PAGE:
Essential Principles On Ideal Quality Management Systems

By Marcia Marks

quality management systems or QMS can be defined as a collection of business processes aimed at meeting certain goals. QMS entails establishment of organisational structure and responsibilities, qualities manual, procedures, policies resources and many other aspects of a company or business entity. In contrast to the earlier systems which focused on predictable outcomes, current systems emphasise on group cooperation and dynamics. In addition the present century employs transparency and sustainability in the various initiatives.

To attain certification and compliance, an organisation needs to embrace a key element, specifically a QMS process. Order processing, internal audit, calibration, production planning and preventive and corrective action are some of the examples of such processes. ISO 9000, one of the most widely used tools focuses on integration, sustainability and quality. Another major system, Natural Step, focuses on documentation, systematic thinking, diagnostic discipline and transparency to minimise organisational problems.

There are many industries for which the use of QMS plays a vital role. These systems are widely used for medical equipment to ensure safety and efficacy to the satisfaction of clients. Manufacturers of medical devices have the responsibility of using good judgement coming up with their quality systems. Design, production and distribution in a business entail key elements that have to be strictly applied. Such include product acceptance, validating processes, personnel training and qualification and control of purchasing and documentation.

Before designing a QMS the business needs to understand its environment. There is need to know what is expected of the business by the clients. The main objective of the process should be to fully meet the client expectations. The benchmark is to set the standards that are required by the clientele. Whenever the consumer demands change, the business is supposed to readjust accordingly.

Proper leadership ensures that there is unity of purpose. A good leader is one who not only states the direction that should be taken by an organisation but also participates actively by offering a good example. Communication should be clearly both vertically and horizontally between employees, customers, financiers and suppliers.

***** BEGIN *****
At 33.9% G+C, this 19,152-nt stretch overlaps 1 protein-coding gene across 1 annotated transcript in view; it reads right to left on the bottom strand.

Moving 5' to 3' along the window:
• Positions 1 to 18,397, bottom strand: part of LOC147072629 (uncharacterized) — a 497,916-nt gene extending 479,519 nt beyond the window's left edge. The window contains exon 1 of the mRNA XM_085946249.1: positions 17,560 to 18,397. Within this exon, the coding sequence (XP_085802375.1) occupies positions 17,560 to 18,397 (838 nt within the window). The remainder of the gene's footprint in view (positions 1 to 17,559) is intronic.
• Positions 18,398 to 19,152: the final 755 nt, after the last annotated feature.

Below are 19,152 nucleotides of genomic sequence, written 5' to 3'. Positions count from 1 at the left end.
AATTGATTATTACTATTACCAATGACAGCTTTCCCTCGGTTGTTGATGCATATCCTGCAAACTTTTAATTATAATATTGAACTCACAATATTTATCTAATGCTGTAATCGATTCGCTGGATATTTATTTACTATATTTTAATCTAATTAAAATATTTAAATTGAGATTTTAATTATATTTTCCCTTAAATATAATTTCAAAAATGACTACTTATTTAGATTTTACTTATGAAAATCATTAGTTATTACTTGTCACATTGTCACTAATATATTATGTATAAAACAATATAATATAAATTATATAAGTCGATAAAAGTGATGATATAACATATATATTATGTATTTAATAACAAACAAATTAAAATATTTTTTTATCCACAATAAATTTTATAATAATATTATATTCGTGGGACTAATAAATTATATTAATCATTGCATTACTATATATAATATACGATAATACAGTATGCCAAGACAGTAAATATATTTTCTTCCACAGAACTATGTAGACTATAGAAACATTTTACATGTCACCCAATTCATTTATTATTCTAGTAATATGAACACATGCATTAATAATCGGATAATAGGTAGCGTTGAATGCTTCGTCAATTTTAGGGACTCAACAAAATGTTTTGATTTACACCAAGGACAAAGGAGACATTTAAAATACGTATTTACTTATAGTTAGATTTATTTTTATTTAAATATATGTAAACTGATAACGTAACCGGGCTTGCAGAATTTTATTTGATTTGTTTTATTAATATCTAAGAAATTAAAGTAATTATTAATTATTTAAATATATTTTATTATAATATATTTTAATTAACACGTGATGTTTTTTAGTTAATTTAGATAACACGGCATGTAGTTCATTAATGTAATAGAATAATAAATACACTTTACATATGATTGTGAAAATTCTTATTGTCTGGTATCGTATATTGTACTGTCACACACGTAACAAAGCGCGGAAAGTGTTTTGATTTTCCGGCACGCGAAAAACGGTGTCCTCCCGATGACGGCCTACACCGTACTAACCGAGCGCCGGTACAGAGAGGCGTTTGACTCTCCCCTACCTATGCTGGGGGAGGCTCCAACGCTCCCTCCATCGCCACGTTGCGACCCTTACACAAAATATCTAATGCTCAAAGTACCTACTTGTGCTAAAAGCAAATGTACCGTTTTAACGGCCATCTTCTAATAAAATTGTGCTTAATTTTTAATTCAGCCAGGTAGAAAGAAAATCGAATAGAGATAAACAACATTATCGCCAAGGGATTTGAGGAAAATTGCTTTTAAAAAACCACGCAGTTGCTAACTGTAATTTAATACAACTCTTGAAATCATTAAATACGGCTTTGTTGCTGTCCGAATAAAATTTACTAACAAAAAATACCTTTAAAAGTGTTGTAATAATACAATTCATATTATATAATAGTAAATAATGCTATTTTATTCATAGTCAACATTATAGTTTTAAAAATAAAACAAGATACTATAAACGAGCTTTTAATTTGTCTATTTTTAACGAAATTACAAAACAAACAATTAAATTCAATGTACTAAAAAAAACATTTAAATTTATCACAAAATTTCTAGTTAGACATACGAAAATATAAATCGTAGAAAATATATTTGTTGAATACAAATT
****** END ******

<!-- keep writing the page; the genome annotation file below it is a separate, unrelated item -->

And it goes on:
A desired outcome is better achieved when resources are managed as a process. With this in place, there will be better accountability and responsibility. In addition, it also makes it possible to evaluate consequences and risks of activities on all interested parties. The process approach also leads to the organisation being able to identify interfaces of essential activities.

Another technique, called the system approach emphasizes on knowledge, identification and management of interconnected processes as a whole. With this in place, consistency, efficacy and effectiveness is attainable in an organisation thereby promoting the trust of concerned parties. Through measurement and evaluation, continual development of the organisation is assured.

Data and information in an organisation need to be not only accessible but also accurate and reliable. The process of ensuring that this happens involves wise decision making to ensure that correct methods are used. As a result, good Quality Management Systems need to employ a thorough approach in analysis of data and information. In summary, the main elements of a QMS include quality policy, objectives, manual and human and natural resources.

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